The Bill also seeks to address what the current government regards as unnecessary impediments to the process of academy conversion. Controversially, the duty to carry out a public consultation on becoming an academy will not apply to any school that is ‘eligible for intervention’.
The Secretary of State has also acted on long standing DfE concerns regarding the obstruction of the process of academy conversion by some LAs and governing bodies. There will now be a duty on LAs and governing bodies to proactively take all reasonable steps to facilitate the academy conversions they are involved in. The Secretary of State will have the power to give directions to enforce this facilitation by LAs and governing bodies.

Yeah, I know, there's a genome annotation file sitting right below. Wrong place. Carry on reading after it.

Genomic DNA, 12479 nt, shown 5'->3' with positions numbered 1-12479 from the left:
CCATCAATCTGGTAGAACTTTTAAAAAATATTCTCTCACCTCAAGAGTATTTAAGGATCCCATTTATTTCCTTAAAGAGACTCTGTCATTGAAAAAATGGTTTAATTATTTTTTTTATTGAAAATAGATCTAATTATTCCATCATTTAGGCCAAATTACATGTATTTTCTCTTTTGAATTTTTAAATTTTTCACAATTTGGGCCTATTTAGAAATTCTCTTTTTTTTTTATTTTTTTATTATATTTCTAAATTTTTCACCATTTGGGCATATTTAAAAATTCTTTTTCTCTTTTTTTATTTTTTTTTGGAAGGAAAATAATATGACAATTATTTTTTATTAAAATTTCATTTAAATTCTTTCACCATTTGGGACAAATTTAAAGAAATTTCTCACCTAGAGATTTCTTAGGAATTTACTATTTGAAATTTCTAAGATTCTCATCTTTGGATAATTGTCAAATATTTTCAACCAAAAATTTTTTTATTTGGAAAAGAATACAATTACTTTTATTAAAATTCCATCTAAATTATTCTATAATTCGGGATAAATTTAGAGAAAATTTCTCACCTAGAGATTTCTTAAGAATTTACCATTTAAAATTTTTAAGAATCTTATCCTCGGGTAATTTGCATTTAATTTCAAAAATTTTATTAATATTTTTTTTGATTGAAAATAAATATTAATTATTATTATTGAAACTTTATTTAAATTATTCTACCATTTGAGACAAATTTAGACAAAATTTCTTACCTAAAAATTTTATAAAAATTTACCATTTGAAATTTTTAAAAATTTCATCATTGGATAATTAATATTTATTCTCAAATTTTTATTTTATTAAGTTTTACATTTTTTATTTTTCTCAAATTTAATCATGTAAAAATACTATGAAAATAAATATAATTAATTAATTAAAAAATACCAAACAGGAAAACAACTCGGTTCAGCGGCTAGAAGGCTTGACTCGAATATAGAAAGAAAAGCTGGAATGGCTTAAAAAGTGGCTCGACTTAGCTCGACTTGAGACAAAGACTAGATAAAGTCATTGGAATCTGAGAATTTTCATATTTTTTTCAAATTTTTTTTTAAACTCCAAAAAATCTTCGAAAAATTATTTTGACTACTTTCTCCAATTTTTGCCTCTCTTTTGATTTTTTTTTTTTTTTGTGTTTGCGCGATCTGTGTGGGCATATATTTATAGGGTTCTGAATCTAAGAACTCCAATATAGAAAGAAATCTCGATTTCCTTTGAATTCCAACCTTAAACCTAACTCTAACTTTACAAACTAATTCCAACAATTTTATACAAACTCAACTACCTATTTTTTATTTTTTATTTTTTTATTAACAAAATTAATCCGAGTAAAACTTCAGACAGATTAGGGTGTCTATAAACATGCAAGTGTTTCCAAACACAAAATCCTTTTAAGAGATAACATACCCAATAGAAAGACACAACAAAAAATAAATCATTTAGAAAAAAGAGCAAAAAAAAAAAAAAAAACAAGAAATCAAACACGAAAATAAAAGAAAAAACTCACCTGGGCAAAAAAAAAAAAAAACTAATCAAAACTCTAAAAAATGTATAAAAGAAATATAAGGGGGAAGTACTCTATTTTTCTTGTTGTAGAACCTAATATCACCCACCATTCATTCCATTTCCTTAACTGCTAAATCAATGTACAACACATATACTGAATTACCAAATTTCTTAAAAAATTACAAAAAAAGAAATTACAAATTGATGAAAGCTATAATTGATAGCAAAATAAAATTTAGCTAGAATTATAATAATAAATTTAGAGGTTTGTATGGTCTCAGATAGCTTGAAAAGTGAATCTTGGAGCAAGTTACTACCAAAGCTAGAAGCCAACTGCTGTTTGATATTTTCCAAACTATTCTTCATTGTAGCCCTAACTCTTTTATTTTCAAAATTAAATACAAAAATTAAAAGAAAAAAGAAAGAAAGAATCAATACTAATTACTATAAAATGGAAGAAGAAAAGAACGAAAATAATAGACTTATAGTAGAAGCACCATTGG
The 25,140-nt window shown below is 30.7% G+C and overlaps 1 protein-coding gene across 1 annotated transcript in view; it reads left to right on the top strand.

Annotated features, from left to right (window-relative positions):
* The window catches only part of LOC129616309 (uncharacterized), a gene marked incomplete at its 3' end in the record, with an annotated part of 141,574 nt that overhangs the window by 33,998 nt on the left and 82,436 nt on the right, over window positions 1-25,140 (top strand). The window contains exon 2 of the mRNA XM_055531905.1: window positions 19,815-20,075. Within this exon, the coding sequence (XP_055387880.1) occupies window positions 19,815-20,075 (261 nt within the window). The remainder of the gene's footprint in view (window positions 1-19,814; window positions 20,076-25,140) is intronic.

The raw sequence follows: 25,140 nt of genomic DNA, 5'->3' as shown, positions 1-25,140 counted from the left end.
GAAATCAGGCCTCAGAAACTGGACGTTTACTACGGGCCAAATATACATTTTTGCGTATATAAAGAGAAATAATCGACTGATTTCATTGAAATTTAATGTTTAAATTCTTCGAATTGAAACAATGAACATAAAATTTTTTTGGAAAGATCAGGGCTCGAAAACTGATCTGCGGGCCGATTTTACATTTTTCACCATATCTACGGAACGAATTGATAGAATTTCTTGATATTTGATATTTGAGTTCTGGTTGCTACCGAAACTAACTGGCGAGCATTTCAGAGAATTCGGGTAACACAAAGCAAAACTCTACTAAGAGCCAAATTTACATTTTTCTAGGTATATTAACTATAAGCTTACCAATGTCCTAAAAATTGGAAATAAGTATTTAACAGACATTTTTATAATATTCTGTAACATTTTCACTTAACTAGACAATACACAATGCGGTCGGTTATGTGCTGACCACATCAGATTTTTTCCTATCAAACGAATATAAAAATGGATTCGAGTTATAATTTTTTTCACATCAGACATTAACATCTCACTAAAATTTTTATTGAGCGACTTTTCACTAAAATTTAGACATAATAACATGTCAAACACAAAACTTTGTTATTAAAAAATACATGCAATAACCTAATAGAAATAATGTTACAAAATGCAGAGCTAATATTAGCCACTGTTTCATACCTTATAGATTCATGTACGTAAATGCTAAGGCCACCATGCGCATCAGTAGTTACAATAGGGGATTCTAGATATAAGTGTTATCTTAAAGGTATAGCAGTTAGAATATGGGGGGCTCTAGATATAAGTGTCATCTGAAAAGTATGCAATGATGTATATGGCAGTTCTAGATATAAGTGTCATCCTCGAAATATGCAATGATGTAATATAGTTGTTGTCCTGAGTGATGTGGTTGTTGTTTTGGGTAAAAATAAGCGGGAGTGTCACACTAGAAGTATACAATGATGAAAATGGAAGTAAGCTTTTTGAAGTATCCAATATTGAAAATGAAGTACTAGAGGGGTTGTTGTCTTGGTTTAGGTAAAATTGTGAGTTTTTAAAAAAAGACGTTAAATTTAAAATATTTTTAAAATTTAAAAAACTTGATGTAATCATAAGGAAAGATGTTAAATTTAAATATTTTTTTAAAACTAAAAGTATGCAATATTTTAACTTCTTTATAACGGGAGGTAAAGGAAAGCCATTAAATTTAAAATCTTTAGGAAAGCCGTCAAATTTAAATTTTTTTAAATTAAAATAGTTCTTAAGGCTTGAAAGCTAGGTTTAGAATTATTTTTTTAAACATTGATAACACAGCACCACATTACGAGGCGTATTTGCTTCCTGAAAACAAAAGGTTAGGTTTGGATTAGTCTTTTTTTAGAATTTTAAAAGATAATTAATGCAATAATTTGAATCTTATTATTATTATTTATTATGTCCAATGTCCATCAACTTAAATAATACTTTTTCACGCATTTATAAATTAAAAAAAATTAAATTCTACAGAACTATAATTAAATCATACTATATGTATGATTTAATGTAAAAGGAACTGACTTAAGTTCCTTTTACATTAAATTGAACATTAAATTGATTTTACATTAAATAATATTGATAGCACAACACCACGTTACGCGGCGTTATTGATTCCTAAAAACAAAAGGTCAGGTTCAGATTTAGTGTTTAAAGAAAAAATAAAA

These steps to speed academy conversion will, however, only apply to schools that are ‘eligible for intervention’ (i.e. ‘coasting’ or ‘inadequate’). They will not help other schools that are choosing to convert into being an academy; indeed, the new Bill does nothing to assist such schools.
Implications for schools and academies
So, for the first time, the Secretary of State will be intervening directly into the governance of maintained schools over the heads of LAs. Maintained schools should expect to hear from the Regional Schools Commissioner rather than just the LA if they are in difficulty and those schools need to take anything their RSC says particularly seriously.